Scientific Name/Common Name: Hypericum perforatum / St. John’s Wort
Part(s) Used: Flower
Constituents/Active Ingredients: the naphthodianthrones, hypericin and pseudohypericin, a broad range of flavonoids, and the phloroglucinols hyperforin and adhyperforin.
Overview: St. John's Wort is an herbaceous perennial (wort is the Old English name for plant) that has been used as a medicine for psychological complaints and mild mood disorders, as well as externally for wound healing, for over 2,000 years. Traditional St. John's wort Oil Extracts are made using the freshly picked blossoms that are placed in certified organic olive oil and extracted in sunlight for many days until the oil turns a characteristic red color. Standardized extracts of St. John’s wort have been the subject of numerous clinical studies for depression.
Traditional Use/Benefits/Body Systems: Traditionally used in Herbal Medicine to help relieve restlessness and/or nervousness (sedative and/or calmative); to improve mood; oil extracts have been used internally to soothe the digestive system and used topically for nerve pain and minor skin abrasions.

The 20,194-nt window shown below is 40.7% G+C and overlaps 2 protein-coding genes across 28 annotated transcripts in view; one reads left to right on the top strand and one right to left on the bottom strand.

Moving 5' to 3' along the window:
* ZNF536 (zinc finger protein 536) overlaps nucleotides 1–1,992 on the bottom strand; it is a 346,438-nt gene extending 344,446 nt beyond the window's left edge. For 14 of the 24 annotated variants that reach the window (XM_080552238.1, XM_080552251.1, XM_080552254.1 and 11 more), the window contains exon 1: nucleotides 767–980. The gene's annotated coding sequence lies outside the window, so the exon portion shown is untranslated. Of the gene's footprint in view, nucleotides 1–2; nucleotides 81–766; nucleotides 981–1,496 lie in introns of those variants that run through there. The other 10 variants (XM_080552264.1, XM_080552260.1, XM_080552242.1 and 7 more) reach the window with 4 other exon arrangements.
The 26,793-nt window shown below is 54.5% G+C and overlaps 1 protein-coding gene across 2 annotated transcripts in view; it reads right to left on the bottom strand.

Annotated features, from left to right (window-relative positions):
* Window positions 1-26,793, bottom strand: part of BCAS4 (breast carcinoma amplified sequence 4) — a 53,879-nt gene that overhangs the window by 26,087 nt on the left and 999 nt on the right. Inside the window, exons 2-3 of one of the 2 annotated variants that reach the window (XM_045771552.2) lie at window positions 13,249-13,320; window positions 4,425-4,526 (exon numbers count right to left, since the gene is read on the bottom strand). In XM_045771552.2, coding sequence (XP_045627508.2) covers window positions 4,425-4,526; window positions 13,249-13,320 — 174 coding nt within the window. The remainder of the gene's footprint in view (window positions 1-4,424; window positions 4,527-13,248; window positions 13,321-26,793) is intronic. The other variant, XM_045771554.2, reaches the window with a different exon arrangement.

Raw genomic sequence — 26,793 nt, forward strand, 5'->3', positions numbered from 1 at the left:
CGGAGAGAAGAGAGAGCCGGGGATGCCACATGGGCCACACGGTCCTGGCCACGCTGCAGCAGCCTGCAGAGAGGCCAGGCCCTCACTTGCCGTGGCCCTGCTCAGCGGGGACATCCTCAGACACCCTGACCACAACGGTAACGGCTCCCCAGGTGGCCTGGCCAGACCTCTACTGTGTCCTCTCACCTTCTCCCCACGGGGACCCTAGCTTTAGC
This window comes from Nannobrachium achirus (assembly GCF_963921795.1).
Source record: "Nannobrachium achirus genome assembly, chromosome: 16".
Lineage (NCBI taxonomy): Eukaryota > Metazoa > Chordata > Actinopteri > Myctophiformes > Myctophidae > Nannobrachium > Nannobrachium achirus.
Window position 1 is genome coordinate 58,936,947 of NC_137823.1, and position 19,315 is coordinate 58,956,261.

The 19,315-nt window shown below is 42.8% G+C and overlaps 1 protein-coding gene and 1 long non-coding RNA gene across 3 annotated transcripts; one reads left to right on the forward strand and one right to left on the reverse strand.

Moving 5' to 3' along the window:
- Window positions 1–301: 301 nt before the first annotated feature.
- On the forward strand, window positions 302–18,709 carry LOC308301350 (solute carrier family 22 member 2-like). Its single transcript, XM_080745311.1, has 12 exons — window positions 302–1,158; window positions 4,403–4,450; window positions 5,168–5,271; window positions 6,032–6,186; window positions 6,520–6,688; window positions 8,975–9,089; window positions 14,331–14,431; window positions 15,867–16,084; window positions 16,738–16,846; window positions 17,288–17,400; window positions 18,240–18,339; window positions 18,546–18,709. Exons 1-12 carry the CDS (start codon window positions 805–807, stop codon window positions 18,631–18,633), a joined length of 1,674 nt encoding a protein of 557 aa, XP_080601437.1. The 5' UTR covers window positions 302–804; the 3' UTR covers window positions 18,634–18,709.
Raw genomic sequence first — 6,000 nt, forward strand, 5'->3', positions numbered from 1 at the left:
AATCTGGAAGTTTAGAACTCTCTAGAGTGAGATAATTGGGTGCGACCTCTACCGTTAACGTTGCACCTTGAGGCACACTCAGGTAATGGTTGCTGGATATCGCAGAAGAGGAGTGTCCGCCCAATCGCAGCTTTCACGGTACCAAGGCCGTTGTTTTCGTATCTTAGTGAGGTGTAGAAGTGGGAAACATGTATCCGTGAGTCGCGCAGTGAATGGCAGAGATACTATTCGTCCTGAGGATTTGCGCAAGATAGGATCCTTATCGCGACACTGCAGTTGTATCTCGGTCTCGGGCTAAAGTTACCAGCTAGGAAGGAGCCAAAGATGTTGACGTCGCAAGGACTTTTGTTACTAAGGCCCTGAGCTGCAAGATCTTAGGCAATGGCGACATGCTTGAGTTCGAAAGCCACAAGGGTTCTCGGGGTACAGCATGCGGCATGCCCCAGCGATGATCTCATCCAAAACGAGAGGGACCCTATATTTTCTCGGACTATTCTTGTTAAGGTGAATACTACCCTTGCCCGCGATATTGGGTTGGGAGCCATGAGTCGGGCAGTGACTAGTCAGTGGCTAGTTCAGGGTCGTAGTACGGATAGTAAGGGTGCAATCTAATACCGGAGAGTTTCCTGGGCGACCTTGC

Clinical Studies/Scientific Research/References: Mills S, Bone K. 2005. The Essential Guide to Herbal Safety. St. Louis (MO): Elsevier Churchill Livingstone. Hoffmann D. 2003. Medical Herbalism: The Science and Practice of Herbal Medicine. Rochester (VT): Healing Arts Press. Linde K, Berner MM, Kriston L. St John's wort for major depression. Cochrane Database Syst Rev. 2008 Oct 8;(4):CD000448.Review.
Disclaimer: This information in our Herbal Encyclopedia is intended only as a general reference for educational purposes. It is not a replacement for medical advice. This content does not provide dosage information, cautions/contraindications, or possible interactions with prescription drugs. Please consult any relevant product labels for detailed information on use and with a medical practitioner for individual health advice.